It’s time for security operations to ditch Excel

Security teams are hiding an embarrassing secret from the outside world: despite their position at the vanguard of technology, security risks and threats, their actual war plans are managed on spreadsheets.

security teams spreadsheets

This is a far cry from the dark rooms, multi-screens, and falling code most people imagine, and it’s also a universe away from what they need.

Cybersecurity by spreadsheets?!

Microsoft Excel and Google Sheets are excellent for balancing books and managing cybersecurity budgets. However, they’re less ideal for tackling actual security issues, auditing, tracking, patching, and mapping asset inventories. Surely, our crown jewels deserve better.

And yet, security operation teams are drowning in multi-tab tomes that require constant manual upkeep.

Using these spreadsheets requires security operations to chase down every team in their organization for input on everything from the mapping of exceptions and end-of-life of machines to tracking hardware and operating systems. This is the only way to gather the information required on when, why and how certain security issues or tasks must be addressed. It’s no wonder, then, that the column reserved for due dates is usually mostly red.

This is an industry-wide problem plaguing even multinational enterprises with top CISOs. Even those large enough to have GRC teams still use Excel for upcoming audits to verify remediations, delegate responsibilities and keep track of compliance certifications.

It’s no one’s fault

How has this remained under wraps to non-security folks for so long? Usually, when reporting is due, the unluckiest team member is responsible for consolidating all the information they’ve gathered into a far more palatable presentation slide.

Teams with better luck might get to do this using Power BI, but this is entirely at the mercy of how often IT teams update them and only work for on-prem systems.

It’s not like security teams and leaders use spreadsheets as their first choice. While there are available tools to use instead, options are limited, often too expensive, and require too much time or effort to implement.

It may sound odd to those on the outside, but in most cases, it truly is faster and more effective to start an Excel sheet, export the information required from security tools or ticketing systems, and chase down relevant stakeholders on an individual basis.

4 methods to streamline security operations

Thankfully, there are methods to streamline or, at least, minimize security team reliance on manual Excel work. Some do involve an initial investment, but offer a substantial payoff.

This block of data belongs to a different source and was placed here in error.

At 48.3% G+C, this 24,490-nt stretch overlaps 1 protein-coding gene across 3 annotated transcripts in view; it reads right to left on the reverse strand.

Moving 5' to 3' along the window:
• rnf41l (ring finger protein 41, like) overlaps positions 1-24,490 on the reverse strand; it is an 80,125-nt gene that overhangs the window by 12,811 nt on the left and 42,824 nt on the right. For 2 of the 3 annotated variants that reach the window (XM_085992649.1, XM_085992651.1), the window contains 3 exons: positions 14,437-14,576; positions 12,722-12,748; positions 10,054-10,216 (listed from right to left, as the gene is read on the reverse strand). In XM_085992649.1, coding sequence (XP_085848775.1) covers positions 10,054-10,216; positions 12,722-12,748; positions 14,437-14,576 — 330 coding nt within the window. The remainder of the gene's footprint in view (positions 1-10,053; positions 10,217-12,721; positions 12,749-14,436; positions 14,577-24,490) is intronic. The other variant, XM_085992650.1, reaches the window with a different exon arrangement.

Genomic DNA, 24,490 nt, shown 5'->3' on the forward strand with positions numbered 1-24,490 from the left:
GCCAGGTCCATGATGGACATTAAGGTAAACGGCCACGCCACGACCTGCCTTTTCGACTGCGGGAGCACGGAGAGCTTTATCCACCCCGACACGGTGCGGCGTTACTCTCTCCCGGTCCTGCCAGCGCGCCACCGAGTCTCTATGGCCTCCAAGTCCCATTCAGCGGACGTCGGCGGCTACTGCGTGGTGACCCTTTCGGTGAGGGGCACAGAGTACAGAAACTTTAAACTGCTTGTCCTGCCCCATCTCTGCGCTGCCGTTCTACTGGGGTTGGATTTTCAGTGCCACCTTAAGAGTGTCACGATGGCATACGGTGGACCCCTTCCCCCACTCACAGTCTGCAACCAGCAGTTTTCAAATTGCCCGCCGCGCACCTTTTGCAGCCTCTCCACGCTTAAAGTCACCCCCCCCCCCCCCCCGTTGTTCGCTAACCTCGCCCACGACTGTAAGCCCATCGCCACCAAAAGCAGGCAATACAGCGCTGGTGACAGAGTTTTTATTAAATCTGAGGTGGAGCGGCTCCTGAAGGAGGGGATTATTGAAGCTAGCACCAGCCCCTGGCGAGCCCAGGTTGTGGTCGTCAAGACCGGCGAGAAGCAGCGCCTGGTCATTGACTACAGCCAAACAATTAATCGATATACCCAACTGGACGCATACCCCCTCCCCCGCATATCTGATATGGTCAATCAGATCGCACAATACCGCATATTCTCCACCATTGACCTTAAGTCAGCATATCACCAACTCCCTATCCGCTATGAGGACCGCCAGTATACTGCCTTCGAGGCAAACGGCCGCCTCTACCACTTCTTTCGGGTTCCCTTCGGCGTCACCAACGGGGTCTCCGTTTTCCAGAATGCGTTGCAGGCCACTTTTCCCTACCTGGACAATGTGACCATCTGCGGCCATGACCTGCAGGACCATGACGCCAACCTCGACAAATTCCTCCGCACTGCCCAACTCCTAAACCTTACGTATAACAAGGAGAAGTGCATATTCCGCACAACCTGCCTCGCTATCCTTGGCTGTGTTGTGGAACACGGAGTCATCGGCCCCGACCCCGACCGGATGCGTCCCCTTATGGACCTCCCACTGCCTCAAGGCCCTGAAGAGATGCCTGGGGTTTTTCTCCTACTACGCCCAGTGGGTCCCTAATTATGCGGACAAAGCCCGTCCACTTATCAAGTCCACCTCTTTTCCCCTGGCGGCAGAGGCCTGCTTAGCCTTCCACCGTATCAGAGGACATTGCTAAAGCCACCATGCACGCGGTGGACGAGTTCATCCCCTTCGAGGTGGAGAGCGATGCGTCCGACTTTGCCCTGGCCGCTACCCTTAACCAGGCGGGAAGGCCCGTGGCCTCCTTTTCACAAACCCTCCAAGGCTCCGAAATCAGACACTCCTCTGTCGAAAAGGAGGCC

1. Compliance frameworks

Specialized tools for compliance frameworks and related issues can do wonders by automating and managing their highly complex workflows. They include solutions like Regulait, Anecdotes and Vanta, which automatically manage access and gather evidence from various sources by seamlessly connecting with ticketing systems.

Automation is critical for reducing the number of labor-intensive tasks related to access reviews, quality parameters, security settings and control implementation.

2. Audit findings

Audit findings require intricate, detail-intensive work that GRC solutions can easily take care of instead.

If this remains out of scope for audit teams, they can alternatively use a centralized tool to encourage a more structured approach. These tools can either be custom-built or purchased off the shelf to organize audit templates with far more functionality than what Excel has to offer.

3. Vulnerabilities

Many tools are available to tackle issues like missing patches and vulnerabilities, such as code scanning, SCA, vulnerability scanners, CSPM tools, etc. Security teams can consolidate data from these sources into a data lake to achieve better reporting and derive the best actionable insights for remediation.

4. Data-lake automation

Building automation on top of data lakes is a proactive approach to ensure that issue information is always readily available to relevant stakeholders. Even better, it can even facilitate automatic ticket creation. Not only does this approach save time, it also significantly improves how efficiently security teams can resolve issues.

Purchase considerations

When considering buying solutions, it’s important to go for solutions that can be adapted. While they can be incredible time-savers for aggregating and correlating information, they can still present challenges around maintenance and customization to fit specific organizational requirements.

In addition to customizability, the most optimal choice is a comprehensive solution that aligns most of an organization’s security needs. These solutions must streamline remediation processes to remain a cost-effective investment by freeing time for security professionals to focus on critical security issues rather than being tied down by Excel-based tasks.

The stakes of cybersecurity are too high to leave to Excel spreadsheets. As a company grows and scales, the security gaps inherent in the Excel will grow increasingly untenable.

Reliance on manual processes and outdated tools increases the risk of overlooking critical vulnerabilities and hinders the ability to respond effectively to cyber threats in real-time. It’s time for the industry to work together and leave the spreadsheets behind.

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